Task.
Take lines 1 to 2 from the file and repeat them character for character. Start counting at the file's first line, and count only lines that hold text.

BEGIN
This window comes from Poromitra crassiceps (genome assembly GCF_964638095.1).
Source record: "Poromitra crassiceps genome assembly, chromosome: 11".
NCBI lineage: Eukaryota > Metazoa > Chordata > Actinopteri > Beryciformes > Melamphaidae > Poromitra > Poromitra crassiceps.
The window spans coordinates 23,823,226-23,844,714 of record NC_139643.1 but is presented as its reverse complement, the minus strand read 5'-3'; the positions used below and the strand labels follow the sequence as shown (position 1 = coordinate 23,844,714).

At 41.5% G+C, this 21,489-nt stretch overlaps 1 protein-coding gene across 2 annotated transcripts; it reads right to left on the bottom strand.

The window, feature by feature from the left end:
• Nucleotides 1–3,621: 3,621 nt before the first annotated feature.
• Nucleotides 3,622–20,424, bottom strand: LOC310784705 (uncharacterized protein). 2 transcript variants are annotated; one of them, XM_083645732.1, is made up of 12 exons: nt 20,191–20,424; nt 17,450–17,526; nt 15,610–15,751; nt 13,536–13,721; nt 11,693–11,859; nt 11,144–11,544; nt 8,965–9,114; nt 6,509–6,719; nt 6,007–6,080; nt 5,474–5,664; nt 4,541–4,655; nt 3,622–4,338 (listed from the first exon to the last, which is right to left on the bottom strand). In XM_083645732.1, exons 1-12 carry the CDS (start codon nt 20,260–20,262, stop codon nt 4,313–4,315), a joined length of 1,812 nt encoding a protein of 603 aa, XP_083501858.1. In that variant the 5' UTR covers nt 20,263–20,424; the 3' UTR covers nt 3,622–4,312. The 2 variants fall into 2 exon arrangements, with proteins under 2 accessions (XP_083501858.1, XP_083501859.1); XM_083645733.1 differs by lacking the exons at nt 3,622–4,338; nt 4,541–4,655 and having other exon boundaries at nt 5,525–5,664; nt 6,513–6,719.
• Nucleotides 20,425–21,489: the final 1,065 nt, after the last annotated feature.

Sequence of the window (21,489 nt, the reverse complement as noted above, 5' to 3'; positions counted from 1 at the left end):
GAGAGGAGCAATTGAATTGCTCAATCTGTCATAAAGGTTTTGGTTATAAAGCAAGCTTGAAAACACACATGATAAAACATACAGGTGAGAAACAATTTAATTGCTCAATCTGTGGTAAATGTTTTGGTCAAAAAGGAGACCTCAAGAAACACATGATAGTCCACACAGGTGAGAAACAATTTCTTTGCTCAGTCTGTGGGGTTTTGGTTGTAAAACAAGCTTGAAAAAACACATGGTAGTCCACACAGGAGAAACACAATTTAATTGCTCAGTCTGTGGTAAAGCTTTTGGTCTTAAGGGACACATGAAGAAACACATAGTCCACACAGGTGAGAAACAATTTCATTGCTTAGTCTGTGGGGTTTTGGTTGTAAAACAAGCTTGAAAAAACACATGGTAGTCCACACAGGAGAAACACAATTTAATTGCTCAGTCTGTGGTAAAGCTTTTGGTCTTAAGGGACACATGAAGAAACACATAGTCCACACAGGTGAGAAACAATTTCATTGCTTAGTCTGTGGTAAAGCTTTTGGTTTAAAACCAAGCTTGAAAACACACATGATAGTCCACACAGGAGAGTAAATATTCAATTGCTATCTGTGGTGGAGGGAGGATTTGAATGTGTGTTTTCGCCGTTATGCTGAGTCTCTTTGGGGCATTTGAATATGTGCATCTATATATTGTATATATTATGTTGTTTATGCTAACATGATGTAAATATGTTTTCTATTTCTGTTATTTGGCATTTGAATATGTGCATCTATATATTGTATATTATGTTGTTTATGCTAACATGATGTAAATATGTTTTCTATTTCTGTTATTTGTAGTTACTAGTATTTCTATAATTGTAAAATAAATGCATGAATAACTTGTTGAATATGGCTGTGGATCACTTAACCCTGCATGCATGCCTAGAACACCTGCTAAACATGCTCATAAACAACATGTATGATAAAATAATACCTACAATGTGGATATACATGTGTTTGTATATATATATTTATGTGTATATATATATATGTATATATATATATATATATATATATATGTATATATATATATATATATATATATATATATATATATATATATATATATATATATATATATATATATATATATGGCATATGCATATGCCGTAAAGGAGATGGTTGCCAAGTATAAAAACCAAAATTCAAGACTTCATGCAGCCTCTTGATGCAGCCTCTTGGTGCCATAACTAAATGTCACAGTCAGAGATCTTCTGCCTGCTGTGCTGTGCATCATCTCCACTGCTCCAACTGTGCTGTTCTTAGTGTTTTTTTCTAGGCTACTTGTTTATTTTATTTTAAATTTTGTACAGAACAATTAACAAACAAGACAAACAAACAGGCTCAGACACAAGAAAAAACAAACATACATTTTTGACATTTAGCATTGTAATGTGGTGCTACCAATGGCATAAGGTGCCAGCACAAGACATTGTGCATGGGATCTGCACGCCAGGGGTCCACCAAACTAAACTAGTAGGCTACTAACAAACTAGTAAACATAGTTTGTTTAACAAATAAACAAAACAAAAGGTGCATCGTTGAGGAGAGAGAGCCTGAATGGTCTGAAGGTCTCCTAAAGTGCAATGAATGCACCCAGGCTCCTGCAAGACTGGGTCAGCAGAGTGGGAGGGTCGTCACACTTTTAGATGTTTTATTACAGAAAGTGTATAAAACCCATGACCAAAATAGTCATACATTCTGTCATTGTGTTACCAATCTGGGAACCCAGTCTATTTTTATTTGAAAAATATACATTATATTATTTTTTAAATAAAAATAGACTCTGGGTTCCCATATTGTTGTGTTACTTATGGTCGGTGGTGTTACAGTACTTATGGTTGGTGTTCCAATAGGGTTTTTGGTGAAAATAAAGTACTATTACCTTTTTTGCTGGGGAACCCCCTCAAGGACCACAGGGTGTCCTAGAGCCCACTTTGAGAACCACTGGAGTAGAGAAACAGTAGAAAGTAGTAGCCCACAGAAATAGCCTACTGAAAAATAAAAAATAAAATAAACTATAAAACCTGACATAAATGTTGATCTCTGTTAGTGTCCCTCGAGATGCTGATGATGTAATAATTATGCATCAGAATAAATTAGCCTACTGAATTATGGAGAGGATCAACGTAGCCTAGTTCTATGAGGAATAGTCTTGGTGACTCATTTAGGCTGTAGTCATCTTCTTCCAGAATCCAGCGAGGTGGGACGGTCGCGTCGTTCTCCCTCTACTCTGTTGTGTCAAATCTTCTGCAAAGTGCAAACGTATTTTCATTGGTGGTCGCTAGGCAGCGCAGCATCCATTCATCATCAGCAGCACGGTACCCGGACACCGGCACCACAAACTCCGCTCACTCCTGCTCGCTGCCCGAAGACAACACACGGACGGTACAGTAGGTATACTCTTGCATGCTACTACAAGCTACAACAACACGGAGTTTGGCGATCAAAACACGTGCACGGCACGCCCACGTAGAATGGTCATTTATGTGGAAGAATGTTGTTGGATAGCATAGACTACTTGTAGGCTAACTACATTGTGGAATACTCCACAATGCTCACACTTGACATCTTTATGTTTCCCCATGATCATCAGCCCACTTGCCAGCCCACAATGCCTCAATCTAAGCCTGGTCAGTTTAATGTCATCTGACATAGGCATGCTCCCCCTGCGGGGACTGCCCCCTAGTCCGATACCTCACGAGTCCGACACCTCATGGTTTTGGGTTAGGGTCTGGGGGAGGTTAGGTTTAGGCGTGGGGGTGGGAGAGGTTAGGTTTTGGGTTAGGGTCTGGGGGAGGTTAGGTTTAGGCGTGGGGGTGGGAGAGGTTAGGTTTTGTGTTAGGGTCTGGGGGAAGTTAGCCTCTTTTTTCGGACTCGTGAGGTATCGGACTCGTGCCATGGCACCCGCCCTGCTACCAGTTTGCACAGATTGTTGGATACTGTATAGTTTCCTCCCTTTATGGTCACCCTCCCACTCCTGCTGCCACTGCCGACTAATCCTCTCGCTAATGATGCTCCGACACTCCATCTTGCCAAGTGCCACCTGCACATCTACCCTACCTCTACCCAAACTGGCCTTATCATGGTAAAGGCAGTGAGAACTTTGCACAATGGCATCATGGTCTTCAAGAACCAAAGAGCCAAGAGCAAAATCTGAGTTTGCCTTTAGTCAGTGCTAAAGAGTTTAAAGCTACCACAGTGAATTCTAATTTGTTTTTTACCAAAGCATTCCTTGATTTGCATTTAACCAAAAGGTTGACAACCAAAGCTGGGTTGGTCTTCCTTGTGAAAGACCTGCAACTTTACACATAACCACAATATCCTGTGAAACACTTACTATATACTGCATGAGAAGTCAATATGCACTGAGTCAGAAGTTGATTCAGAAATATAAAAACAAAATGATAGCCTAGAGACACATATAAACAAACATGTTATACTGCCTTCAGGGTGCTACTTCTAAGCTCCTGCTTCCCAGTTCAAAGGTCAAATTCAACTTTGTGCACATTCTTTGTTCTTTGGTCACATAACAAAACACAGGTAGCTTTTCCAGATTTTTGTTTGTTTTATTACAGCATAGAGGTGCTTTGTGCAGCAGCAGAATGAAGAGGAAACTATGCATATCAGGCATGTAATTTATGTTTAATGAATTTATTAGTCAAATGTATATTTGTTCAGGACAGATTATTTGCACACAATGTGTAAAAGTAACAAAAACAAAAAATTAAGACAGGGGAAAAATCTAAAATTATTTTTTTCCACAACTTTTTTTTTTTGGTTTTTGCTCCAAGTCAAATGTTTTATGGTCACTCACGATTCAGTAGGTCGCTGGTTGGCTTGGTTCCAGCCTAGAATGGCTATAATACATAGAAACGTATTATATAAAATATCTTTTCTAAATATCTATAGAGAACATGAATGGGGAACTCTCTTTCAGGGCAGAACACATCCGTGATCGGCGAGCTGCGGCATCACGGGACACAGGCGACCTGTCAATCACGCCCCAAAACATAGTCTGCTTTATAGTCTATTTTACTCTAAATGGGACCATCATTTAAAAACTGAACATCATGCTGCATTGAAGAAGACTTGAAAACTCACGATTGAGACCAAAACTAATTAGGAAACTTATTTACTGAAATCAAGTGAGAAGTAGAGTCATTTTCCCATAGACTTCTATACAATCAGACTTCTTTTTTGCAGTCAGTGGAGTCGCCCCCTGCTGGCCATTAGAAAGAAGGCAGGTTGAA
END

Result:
This window comes from Poromitra crassiceps (genome assembly GCF_964638095.1).
Source record: "Poromitra crassiceps genome assembly, chromosome: 11".